There are so many wonderfully comprehensive sources
of Classical information on the web : if you need a specific answer,
then Perseus or Google are the
best places to start.. If you want in depth coverage on a topic,
the Oxford site should be your first port
The Oracle of Loxias
My own service! Classical questions, translation, argument
and discussion all promptly dealt with by email.
School Classics Project Official Website
The website for the world's most popular Latin Course. The
games and resources are still at www.caecilius.com
do you want to know today?
This is a fantastic resource from the University of Kentucky:
you can search directly for information in Perseus (including
the new Lewis & Short Latin Dictionary - new on the www that
is) - and in almost every other Classical resource you could
imagine. For the scholar rather than the layman, however.
Greek Sites on the World Wide Web
This is very popular site, where favorite Classics sites are
listed under 4 headings - Texts, Art, Geography, Essential Resources.
I approve highly of this site, especially as my Exekias' Page
is currently (November 1997) top of the Art listings! If you
want instant access to sites of proven quality, this is your
best first port-of-call. The webmaster, Bob Fisher, also runs
the superb Bulfinch's
Mythology. Not updated since May 2000 - some links are out
of date, but still a useful resource. site.
Top Twenty Classical Sites
A selection I originally made for an "Introduction to
the Web" course for JACT.
The Classics Bookshop
A direct link to Barnes and Noble, where you can select from
thousands of New and Secondhand Classics books.
Classical Civilisation Bureau
This is David Swift's treasury of resouces for the teacher
of Classical Civilisation (specifically aimed at those teaching
the JACT syllabus for A Level). Now free access via www.jact.org
This started off as a list which Bill updated for you regularly
via email. There is now a website (with the longest URL I've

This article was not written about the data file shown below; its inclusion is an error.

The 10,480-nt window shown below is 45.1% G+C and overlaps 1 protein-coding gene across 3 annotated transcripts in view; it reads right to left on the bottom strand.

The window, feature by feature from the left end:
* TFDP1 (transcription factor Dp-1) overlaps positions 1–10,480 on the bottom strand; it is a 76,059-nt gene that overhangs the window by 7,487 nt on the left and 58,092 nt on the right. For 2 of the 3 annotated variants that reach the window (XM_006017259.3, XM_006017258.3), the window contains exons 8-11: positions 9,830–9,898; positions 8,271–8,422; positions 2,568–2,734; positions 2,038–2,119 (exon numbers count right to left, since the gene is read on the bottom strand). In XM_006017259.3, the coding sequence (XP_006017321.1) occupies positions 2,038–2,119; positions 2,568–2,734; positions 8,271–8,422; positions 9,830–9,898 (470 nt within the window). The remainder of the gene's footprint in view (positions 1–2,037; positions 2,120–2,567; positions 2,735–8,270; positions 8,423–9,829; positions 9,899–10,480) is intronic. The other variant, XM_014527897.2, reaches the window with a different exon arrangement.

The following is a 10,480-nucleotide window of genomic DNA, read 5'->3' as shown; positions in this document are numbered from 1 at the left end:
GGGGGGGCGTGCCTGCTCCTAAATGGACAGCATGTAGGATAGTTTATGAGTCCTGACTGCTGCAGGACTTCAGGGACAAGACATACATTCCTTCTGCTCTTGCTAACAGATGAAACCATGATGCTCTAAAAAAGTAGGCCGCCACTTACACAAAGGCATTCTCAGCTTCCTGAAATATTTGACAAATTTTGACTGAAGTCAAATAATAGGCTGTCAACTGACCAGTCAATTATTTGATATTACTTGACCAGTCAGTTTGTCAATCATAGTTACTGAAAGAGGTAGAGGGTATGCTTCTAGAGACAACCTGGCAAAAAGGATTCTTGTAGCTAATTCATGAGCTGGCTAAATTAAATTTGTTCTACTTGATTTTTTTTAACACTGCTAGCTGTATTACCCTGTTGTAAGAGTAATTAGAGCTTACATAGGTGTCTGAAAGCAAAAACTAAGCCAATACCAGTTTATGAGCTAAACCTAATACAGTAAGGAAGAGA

ever come across!) - but some of the files are enormous, and
some of the links are dodgy. Bill maintains an active list of
well over 1000 ancient sites all with some ROMAN connection
(Greek is there, but normally only sites which have Roman stuff
as well). All sites are reviewed and classified - this is a
truly amazing resource, which is automatically updated every
Serious students of Greek literature, art and civilisation
will already know about Perseus. If you want detailed information
supported by references and pictures, go there directly now
using the new Lookup
tool . It is extremely easy to use, if you know roughly
what you are looking for. Just type in any word or name you
wish to look up, and the tool will connect you to data from
the art and archaeology catalogs, the encyclopedia, the browser,
the English index, and the English-Greek word search and gives
them a simple standard interface. In addition, the lookup tool
deals with alternate names such as Heracles/Hercules and Athena/Athene.
Since October 1997 there's also a growing amount of Roman material
(including commoner authors and Lewis & Short's dictionary.
Nothing visual, as yet.
PS If you really want to know how to get Perseus to display
proper accented Greek text on your PC screen, this
is how. Perseus only gives you half the story! If what you
want's not in Perseus, keep on searching ...
The Classics Pages, and other useful sites, are listed under
- Search Yahoo from here:
Immediate access to dictionaries, thesaurus, and many other
facilites (including the Bible). Translate any word from one
language into any other (it's not too hot on Latin, though!)
Ultimate Index of All
An excellent general source for the Ancient World (not restricted
to just Greece and Rome) It is long, but is amazingly comprehensive.
Try not to get distracted by the links to discussions on the
revival of prehistoric bacteria and other amazing things! Recently
upgraded and massively expanded.
Classics at Oxford.
One of the best starting points for information on Classical